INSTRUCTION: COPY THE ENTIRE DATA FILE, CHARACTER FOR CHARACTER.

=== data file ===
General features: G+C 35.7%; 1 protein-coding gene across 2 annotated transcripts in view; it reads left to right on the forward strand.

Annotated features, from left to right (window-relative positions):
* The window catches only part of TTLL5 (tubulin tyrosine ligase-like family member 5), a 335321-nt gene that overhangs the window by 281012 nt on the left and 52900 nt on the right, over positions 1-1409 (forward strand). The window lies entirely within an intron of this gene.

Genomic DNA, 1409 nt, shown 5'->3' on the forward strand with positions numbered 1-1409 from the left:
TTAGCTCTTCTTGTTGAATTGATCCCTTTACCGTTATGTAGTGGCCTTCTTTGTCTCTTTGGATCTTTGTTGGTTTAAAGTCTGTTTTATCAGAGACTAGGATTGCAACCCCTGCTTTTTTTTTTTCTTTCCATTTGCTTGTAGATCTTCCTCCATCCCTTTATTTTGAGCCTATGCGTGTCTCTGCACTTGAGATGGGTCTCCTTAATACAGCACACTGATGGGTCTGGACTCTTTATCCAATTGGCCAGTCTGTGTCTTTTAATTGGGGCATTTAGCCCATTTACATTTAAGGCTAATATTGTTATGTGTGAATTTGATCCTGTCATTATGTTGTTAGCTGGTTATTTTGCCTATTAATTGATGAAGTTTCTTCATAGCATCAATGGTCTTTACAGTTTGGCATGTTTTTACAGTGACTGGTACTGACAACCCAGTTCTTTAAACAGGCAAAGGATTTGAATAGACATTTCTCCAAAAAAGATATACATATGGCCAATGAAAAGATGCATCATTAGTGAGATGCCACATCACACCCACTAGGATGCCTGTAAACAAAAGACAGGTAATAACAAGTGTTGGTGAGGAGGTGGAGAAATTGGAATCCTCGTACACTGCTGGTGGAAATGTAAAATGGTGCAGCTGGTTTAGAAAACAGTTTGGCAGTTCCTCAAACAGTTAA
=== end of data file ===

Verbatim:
General features: G+C 35.7%; 1 protein-coding gene across 2 annotated transcripts in view; it reads left to right on the forward strand.

Annotated features, from left to right (window-relative positions):
* The window catches only part of TTLL5 (tubulin tyrosine ligase-like family member 5), a 335321-nt gene that overhangs the window by 281012 nt on the left and 52900 nt on the right, over positions 1-1409 (forward strand). The window lies entirely within an intron of this gene.

Genomic DNA, 1409 nt, shown 5'->3' on the forward strand with positions numbered 1-1409 from the left:
TTAGCTCTTCTTGTTGAATTGATCCCTTTACCGTTATGTAGTGGCCTTCTTTGTCTCTTTGGATCTTTGTTGGTTTAAAGTCTGTTTTATCAGAGACTAGGATTGCAACCCCTGCTTTTTTTTTTTCTTTCCATTTGCTTGTAGATCTTCCTCCATCCCTTTATTTTGAGCCTATGCGTGTCTCTGCACTTGAGATGGGTCTCCTTAATACAGCACACTGATGGGTCTGGACTCTTTATCCAATTGGCCAGTCTGTGTCTTTTAATTGGGGCATTTAGCCCATTTACATTTAAGGCTAATATTGTTATGTGTGAATTTGATCCTGTCATTATGTTGTTAGCTGGTTATTTTGCCTATTAATTGATGAAGTTTCTTCATAGCATCAATGGTCTTTACAGTTTGGCATGTTTTTACAGTGACTGGTACTGACAACCCAGTTCTTTAAACAGGCAAAGGATTTGAATAGACATTTCTCCAAAAAAGATATACATATGGCCAATGAAAAGATGCATCATTAGTGAGATGCCACATCACACCCACTAGGATGCCTGTAAACAAAAGACAGGTAATAACAAGTGTTGGTGAGGAGGTGGAGAAATTGGAATCCTCGTACACTGCTGGTGGAAATGTAAAATGGTGCAGCTGGTTTAGAAAACAGTTTGGCAGTTCCTCAAACAGTTAA